Fasolada Soupa

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Greek bean soup is almost like a national dish in Greece, although it doesn’t seem to be so popular on this side of the world. Rather, I have seen the infamous Avgolemono soup everywhere including restaurants and even canned on supermarket shelves! I think the reason behind this is because it is one of the humble foods found on every Greek table at least once a month, sometimes once a week. Especially now during times of crisis, there might be some people living off this stuff!

And despite the homeliness of this soup, it is a very simple, nutritious, and delectable soup! With a few ingredients and little preparation, you too can enjoy this vegetarian soup in no time!

 

fasolado greek bean soup Fasolada Soupa

 

Greek Bean Soup “Fasolada” Recipe:

2 1/2 cups (about 1 lb) dried navy beans, soaked overnight or quick boiled*
1/2 cup olive oil
1 1/2 – 2 cups white onion
1 -2 cloves garlic
1 lg. or 8 – 10 baby carrots
2 stalks green celery
6 oz. of tomato puree or sauce
3 qts. hot water with 1 tsp. “better than bouillon” 
1 cup fresh parsley, chopped
salt and pepper
 
Soak beans overnight or pour boiling water over and cover for 30 minutes. You can also choose to quick boil for 15-20 minutes and then drain and rinse the beans. This is an important step in releasing some of the gas causing toxins in the beans. 
 
Pulse the onion, garlic, and carrots in the food processor until chopped or do by hand if you choose. Sliced the celery and saute everything in the olive oil over medium to medium high heat. Add the tomato puree, water, and bouillon and bring to a boil. Now, add the beans and salt and pepper, reduce to a simmer or soft boil. Let cook for 2 hours or until very tender. Periodically checking if you need anymore water. When 15 minutes remains, add the chopped parsley.Serve with a good bread, salad, and wine for a complete meal!

 
I think the key to making this soup really wonderful is using quality ingredients. Make sure your celery is green and flavorful, onions and garlic fresh, and I alaways recommend using olive oil for added nutrition and flavor benefits!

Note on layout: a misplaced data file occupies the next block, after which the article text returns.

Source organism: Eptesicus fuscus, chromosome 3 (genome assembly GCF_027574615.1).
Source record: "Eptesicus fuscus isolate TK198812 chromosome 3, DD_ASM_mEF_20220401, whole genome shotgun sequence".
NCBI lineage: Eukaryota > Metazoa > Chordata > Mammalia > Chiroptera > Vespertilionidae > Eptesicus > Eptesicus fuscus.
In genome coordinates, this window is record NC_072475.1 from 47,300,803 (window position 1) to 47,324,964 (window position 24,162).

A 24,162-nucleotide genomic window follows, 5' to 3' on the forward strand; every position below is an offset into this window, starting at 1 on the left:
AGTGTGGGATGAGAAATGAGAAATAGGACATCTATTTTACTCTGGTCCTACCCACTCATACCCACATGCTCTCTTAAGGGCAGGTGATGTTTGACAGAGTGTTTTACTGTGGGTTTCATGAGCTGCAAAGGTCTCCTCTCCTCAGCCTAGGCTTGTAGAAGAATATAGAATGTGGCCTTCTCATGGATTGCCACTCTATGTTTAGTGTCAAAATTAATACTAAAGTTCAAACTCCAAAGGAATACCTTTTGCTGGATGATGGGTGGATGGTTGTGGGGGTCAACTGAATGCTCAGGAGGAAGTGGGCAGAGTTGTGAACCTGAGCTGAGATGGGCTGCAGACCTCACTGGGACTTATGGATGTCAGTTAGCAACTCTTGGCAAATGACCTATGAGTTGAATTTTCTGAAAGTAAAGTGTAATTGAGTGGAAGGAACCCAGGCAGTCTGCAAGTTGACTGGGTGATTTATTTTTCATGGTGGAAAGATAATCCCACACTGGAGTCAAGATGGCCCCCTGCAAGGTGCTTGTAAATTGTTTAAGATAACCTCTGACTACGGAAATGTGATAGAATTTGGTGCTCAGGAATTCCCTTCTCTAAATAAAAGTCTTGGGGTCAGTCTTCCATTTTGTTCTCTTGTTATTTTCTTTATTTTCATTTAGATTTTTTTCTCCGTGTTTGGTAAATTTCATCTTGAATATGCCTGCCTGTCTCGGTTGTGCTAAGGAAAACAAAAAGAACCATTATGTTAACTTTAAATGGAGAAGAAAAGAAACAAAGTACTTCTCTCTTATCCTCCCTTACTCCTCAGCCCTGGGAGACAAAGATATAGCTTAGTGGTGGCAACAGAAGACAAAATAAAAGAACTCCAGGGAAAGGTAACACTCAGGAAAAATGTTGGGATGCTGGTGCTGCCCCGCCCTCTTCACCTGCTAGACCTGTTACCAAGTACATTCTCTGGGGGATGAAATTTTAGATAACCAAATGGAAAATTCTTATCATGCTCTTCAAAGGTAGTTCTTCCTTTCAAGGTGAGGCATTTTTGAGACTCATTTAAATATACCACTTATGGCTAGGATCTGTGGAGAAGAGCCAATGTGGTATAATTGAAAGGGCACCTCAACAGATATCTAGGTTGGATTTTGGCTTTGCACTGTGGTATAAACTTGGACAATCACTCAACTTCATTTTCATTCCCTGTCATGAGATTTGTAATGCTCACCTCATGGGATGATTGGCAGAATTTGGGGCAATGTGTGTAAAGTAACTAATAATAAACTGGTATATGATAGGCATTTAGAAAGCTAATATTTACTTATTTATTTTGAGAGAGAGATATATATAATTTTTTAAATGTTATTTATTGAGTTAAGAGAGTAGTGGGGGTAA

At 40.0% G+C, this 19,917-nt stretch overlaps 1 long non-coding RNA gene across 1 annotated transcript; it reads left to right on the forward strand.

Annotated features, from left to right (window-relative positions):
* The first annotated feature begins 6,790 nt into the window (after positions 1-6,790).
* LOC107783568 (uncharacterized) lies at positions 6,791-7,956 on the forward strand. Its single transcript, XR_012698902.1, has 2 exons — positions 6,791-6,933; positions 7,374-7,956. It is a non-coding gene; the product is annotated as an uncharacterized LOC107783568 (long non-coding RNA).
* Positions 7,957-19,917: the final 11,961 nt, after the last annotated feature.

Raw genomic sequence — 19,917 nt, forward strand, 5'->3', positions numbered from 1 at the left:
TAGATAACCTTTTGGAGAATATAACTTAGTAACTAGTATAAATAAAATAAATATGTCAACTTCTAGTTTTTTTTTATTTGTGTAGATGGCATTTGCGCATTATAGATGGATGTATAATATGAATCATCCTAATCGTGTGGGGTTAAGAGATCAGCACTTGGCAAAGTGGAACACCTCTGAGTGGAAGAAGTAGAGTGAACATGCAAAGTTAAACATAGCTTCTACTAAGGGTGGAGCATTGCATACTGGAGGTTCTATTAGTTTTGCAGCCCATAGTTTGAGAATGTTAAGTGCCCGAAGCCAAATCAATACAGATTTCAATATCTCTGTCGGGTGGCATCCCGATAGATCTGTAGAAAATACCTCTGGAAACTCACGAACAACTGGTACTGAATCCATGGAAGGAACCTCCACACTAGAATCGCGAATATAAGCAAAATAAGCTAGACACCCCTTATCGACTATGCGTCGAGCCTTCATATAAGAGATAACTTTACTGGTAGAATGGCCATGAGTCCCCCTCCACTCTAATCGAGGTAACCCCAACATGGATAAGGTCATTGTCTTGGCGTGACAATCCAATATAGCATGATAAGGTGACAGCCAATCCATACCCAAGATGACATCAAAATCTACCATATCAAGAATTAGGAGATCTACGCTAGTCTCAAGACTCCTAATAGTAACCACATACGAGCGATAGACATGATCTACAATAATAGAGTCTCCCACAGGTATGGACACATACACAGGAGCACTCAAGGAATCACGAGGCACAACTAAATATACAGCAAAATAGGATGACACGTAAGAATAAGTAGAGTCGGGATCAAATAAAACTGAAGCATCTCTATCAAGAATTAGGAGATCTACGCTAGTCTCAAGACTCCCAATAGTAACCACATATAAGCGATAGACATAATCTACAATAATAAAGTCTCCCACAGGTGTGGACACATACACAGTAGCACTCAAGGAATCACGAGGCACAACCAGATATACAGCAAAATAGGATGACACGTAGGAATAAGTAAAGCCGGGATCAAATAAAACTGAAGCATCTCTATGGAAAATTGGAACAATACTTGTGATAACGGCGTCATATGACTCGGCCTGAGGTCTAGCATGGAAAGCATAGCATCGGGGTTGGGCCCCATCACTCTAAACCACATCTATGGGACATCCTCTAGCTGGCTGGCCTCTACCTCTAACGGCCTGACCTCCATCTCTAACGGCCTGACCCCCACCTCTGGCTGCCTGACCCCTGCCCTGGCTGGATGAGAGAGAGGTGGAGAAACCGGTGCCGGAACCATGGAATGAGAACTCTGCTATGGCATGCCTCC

Beans are a great alternative to meats throughout the week, and of course this is approved for fasting times – you can eliminate the oil if necessary. By adding more veggies you can also make it more hearty and colorful. Try it out and let me know what you think, or if your yiayia has a similar but maybe better recipe for fasolada, I would love to hear about that too!
 
Kali Orexi, 
Jacquline
 
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9 Responses to “Fasolada Soupa”

  • Jeanne:

    Good job. I really like this dish. Just had to comment that some like to add a bit of lemon juice when served. That includes me

  • Tom Ravenas:

    Jacquiline;

    I live in Bonita Springs Fl. & Evia Greece most of the year. Just finished a dish of Fasolada.
    The ingredients that makes ‘Fasolada’ Greek are the beans, – known in Greece as
    ‘Fasolia Kastorias’. They grow mostly in Western Macedonia near Kastoria – soil and
    water from cold streams makes these beans ideal…. Not easy to find and there are many
    imitations.

  • What a beautiful dish. I was looking for something different than what is usually served as Greek food in the US. I am glad i found your blog.

    Keep writing. It helps people like me understand different food cultures. I will be making this soup soon.

  • Artemis:

    Just to add a note, another reason why Fasolada is almost a regular at the Greek dinner table is because many Greeks follow the tradition of fasting on Wednesday and Friday (no meats, fish or dairy products). I remember Fakes (Lentil Soup) also being a staple, especially on Wed/Fri. My Mom alternated week by week between the two soups so we didn’t get too bored of beans and lentils. :) Though you’re right also in that with the economic crisis, I think these are 2 meals that will that will be on the table much more often. They’re definitely both very inexpensive to make, and you do get a bowl full of nutrition, so at least it’s also a healthy choice.

    Btw, great site, look forward to checking it out and may try my own hand at your recipe for Fasolada.

  • I hope you are getting settled well in Florida! This looks so delicious and easy. :) Can’t wait to make it one day! I just started a food blog and am excited to learn more about photography. :)

  • Marla:

    Jacqueline, are you living in the U.S. now?

  • Elle:

    Just came across your site, and I truly love it. I have always been hooked on the Greek culture and the food. My dad’s best friend married into a Greek family and they introduced us to the cuisine, and then we explored Tarpon Springs and fell in love (I live in the TB area too). As a vegetarian, this soup sounds divine- will have to make- I have everything but the beans and celery.

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Hi! My name is Jacquline. Welcome to my blog. I hope you will find some delicious Greek food recipes and enjoy the read along the way! Kali Orexi :)

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